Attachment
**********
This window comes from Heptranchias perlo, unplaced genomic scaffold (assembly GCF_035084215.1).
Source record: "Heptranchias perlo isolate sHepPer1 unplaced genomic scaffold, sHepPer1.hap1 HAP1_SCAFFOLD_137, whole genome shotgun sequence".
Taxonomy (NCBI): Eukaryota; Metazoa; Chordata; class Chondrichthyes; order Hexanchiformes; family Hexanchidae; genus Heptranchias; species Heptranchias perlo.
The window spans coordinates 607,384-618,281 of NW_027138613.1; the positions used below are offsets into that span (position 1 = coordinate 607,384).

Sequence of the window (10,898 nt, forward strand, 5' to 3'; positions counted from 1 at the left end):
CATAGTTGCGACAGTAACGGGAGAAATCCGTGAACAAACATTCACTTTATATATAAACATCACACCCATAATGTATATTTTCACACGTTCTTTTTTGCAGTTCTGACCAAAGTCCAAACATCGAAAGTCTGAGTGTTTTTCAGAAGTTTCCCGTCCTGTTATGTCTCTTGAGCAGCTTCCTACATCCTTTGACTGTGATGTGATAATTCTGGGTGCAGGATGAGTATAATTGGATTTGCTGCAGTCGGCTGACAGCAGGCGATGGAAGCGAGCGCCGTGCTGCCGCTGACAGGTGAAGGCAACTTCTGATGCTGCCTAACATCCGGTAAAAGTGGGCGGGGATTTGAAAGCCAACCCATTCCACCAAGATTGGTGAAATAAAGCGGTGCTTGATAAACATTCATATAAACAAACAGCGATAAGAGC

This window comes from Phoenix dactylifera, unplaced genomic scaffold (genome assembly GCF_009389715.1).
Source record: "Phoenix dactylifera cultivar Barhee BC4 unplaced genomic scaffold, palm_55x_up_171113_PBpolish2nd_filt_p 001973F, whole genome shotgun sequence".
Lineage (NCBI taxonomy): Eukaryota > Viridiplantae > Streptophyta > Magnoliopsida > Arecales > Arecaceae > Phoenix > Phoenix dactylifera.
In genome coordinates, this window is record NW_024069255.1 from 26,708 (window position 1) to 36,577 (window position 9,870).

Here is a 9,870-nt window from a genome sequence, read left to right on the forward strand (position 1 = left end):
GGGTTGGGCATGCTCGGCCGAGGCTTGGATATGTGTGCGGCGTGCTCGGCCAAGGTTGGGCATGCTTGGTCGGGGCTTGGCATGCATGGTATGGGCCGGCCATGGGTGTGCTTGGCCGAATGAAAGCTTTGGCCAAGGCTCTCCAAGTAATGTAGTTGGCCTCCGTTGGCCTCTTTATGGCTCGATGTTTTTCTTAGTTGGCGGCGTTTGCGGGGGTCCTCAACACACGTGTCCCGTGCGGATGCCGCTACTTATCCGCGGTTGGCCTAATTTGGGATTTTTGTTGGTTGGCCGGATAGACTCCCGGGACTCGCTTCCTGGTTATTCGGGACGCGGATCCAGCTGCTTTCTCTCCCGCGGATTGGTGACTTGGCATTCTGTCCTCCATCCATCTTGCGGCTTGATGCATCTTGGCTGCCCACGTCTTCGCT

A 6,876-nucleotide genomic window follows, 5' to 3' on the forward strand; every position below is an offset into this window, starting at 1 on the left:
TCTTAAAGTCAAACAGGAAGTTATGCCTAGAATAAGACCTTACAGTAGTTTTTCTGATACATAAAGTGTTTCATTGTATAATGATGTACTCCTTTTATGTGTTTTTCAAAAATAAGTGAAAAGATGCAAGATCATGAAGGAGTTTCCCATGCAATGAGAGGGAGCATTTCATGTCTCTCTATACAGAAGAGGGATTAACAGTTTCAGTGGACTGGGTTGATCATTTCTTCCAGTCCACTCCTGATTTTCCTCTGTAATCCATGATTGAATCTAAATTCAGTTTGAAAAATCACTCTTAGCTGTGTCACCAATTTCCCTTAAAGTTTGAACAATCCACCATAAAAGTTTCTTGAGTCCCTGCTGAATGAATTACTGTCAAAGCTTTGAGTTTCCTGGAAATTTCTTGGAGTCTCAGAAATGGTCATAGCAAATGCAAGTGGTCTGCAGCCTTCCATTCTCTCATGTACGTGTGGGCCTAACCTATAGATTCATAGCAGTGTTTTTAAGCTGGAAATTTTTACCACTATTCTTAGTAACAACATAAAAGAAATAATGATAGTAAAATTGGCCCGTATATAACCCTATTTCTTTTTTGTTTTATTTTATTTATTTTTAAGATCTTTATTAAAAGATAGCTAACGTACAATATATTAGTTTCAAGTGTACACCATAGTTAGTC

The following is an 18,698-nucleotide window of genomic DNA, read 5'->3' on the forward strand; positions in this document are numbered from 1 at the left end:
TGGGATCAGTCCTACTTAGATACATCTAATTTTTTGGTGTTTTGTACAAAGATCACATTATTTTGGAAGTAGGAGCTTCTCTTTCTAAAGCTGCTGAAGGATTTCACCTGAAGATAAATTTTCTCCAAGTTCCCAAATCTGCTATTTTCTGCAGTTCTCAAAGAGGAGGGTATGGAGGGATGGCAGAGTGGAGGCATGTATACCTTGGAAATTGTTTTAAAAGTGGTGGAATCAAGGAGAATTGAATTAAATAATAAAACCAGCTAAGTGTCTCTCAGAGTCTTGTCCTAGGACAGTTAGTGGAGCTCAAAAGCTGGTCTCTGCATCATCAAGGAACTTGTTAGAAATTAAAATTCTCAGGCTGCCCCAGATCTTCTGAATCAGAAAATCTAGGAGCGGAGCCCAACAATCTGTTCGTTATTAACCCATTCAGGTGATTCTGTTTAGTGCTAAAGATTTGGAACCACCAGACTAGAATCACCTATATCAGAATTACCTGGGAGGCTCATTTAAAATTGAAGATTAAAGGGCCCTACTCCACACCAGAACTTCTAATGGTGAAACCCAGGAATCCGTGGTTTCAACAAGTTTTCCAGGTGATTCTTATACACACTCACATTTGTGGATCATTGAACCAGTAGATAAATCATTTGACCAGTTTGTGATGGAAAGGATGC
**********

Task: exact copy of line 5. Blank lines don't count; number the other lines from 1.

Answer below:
Sequence of the window (10,898 nt, forward strand, 5' to 3'; positions counted from 1 at the left end):